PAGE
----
Intestacy Rules: The Importance of Making a Will

Intestacy Rules: The Importance of Making a Will

The main purpose of making a Will is to ensure that those for whom you wish to provide will benefit from your estate.

If you do not make a Will when you die the ‘Intestacy Rules’ will determine what happens to your personal possessions, money and all other assets held in your sole name.

Problems that arise if you do not make a Will

  1. Your spouse or civil partner might not automatically inherit your entire estate. Your spouse or Civil Partner will be entitled to your personal chattels and a ‘statutory legacy’ of the first £250,000.00.  If your estate is valued at more than £250,000 and you have children/grandchildren then your spouse/civil partner will receive the first £250,000 and half of the remainder of the estate and any children/grandchildren will receive the other half.
  2. Divorce or separation – estranged spouses and civil partners are still entitled under the Intestacy Rules to inherit from your estate.
  3. Co-habiting the person you live with will not be entitled to a share of your estate. The term common law wife/husband holds no weight in English law and your cohabitee will not be automatically entitled to inherit anything from your estate.
  4. Children from Previous Relationships – if you are in a second marriage/civil partnership and have children from a previous relationship they may end up being disinherited particularly where the estate is valued at less than £250,000. By making your Will you can ensure that provision is made that suits both your spouse/civil partner/cohabitee and your children or any other family members.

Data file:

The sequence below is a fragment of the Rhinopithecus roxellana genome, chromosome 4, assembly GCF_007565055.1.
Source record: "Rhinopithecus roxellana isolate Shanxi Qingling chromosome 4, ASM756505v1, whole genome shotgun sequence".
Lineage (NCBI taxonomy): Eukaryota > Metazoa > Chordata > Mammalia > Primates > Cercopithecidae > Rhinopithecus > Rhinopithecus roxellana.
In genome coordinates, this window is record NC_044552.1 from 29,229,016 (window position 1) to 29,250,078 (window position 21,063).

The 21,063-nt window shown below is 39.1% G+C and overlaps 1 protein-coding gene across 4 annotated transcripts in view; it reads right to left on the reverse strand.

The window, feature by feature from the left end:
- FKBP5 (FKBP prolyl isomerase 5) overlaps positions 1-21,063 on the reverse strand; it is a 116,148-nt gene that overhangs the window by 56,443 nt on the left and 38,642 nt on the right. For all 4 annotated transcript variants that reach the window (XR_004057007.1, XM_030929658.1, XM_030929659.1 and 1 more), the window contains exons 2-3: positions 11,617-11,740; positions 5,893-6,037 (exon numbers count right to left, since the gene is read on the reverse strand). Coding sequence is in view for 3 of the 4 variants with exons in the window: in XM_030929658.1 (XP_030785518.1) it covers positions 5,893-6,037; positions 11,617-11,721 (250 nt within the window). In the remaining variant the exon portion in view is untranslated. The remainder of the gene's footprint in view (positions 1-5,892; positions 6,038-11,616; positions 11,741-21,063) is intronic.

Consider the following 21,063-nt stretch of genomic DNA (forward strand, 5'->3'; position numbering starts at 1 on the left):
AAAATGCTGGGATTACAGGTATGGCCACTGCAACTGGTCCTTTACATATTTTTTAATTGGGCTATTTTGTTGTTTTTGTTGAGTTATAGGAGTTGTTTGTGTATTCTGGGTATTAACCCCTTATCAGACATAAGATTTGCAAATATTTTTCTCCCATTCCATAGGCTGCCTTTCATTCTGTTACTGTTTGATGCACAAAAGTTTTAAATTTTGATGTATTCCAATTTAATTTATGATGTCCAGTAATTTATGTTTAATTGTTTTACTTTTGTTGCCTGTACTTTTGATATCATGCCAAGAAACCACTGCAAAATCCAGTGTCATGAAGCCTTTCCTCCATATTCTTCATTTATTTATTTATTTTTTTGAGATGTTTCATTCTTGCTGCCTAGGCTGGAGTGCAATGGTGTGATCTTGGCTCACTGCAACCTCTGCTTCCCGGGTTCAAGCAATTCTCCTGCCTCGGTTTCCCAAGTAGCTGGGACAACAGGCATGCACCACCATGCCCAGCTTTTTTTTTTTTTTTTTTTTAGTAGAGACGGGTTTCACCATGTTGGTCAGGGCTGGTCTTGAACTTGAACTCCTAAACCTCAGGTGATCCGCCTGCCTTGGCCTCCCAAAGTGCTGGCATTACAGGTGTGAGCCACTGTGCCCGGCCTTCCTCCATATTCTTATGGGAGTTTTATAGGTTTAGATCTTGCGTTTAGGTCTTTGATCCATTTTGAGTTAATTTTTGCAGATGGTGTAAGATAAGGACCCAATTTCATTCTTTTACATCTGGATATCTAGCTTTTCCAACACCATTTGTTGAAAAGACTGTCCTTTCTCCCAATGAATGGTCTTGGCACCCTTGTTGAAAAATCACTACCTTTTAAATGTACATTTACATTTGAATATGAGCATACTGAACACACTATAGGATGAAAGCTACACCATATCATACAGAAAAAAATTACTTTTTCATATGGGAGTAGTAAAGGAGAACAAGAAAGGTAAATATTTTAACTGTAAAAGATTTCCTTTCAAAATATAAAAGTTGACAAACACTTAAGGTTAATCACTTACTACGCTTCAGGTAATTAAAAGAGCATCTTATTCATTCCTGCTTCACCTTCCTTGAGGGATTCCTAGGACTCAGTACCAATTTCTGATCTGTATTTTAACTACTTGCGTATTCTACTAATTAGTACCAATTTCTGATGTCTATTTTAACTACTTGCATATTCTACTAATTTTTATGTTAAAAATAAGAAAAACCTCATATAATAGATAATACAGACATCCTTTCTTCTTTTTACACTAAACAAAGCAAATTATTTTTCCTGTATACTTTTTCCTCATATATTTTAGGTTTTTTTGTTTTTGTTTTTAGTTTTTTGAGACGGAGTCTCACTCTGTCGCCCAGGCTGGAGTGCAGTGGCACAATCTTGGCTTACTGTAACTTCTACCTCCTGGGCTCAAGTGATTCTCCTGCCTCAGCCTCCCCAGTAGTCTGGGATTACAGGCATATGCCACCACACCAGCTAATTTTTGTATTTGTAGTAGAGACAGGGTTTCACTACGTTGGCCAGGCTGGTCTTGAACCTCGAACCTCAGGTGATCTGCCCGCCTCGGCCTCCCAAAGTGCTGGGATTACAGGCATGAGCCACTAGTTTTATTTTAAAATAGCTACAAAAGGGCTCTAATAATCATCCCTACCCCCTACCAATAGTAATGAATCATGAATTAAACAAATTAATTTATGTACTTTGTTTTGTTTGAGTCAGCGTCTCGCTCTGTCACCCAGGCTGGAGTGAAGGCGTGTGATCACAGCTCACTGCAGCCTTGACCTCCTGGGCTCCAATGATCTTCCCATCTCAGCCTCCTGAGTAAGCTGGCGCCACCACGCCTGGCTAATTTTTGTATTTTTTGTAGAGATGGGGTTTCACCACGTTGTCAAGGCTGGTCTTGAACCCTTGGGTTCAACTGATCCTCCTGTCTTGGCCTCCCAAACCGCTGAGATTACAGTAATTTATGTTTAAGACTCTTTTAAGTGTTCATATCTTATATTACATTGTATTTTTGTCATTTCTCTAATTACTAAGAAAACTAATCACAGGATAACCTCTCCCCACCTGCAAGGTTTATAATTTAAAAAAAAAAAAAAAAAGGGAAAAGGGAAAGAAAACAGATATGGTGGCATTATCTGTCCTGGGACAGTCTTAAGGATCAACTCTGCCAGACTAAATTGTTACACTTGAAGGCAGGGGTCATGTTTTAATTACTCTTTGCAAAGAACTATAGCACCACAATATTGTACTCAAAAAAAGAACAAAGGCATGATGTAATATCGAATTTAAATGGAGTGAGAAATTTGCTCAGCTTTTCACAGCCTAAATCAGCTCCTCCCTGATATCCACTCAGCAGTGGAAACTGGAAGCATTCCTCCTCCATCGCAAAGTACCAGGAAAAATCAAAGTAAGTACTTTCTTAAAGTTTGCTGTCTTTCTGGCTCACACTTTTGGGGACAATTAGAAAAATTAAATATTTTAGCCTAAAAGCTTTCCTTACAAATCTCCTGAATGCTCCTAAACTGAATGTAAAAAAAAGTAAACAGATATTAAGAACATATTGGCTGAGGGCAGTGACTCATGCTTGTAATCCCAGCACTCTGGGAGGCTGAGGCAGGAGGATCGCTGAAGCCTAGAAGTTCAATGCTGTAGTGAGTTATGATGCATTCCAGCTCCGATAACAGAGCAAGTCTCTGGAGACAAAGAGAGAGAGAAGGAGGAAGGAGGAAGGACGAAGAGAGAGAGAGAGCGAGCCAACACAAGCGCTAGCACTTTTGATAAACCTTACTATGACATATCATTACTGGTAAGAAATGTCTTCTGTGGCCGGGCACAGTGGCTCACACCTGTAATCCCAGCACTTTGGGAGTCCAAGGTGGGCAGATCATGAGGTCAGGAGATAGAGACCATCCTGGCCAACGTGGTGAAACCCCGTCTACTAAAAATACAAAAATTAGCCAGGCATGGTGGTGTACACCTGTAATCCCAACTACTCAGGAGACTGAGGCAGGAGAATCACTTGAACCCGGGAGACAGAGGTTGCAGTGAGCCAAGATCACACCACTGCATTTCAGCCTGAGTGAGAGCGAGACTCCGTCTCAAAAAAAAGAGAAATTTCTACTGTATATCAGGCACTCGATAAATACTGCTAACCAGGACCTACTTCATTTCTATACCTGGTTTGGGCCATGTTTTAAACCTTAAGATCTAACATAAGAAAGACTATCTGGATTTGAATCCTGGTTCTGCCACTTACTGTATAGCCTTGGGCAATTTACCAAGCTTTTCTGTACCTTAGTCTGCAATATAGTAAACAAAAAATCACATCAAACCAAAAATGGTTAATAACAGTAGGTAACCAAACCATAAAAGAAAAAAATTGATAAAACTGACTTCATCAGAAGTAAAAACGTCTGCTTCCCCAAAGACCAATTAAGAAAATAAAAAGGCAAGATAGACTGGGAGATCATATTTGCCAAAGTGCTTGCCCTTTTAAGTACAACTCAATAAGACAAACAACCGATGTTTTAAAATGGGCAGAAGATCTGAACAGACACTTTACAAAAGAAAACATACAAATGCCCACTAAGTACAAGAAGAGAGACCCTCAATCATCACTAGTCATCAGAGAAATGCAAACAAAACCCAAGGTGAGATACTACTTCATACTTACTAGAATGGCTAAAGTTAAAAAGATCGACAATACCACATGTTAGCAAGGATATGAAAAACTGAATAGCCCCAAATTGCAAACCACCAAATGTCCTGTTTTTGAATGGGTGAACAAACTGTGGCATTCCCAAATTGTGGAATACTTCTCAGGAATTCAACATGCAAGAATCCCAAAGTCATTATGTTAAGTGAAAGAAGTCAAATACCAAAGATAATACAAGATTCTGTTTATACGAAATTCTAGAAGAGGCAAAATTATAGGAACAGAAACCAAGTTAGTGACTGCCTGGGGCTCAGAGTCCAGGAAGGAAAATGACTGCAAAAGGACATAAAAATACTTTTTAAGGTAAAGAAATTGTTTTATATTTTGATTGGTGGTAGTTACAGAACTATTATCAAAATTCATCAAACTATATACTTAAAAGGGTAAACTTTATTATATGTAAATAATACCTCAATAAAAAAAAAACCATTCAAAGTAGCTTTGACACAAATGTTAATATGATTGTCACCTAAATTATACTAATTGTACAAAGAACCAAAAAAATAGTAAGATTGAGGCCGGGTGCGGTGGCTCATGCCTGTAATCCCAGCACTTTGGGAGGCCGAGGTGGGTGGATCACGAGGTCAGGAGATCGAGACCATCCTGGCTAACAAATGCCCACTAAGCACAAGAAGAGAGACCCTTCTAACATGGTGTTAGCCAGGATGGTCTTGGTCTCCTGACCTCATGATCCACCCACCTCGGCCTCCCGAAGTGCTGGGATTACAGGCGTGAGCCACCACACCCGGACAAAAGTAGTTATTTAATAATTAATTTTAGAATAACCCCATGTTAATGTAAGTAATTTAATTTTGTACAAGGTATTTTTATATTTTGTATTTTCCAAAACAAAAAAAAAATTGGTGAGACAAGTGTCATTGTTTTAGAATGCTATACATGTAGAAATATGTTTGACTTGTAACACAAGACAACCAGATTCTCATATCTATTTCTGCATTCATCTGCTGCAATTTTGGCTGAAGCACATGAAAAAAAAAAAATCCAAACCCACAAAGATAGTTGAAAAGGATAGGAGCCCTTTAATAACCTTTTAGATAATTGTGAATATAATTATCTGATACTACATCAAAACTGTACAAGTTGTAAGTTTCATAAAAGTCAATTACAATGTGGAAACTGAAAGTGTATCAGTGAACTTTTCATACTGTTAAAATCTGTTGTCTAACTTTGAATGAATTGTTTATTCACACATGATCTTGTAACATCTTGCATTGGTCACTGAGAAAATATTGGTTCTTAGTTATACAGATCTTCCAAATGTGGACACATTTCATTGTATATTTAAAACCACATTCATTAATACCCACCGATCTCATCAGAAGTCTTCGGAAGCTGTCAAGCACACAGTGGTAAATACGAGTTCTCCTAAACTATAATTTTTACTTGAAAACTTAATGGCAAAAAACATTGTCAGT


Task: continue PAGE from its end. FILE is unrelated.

5. Estate passes to the Crown– Under the Intestacy Rules if you are unmarried and have no close relatives your Estate will automatically pass to the Crown if you do not have a Will.
  6. Inheritance Tax– if you do not make a Will and your estate is valued at over £250,000 the distribution of your estate imposed by the Intestacy Rules could result in an immediate Inheritance liability as assets would not pass to exempt beneficiaries such as charities or spouses/civil partners.
  7. Preparing a Will provides you with an opportunity to ensure that your estate has been gifted and structured in the most tax efficient manner possible.

For further information or to make an appointment please contact Genevieve Gallagher on 0207 408 8896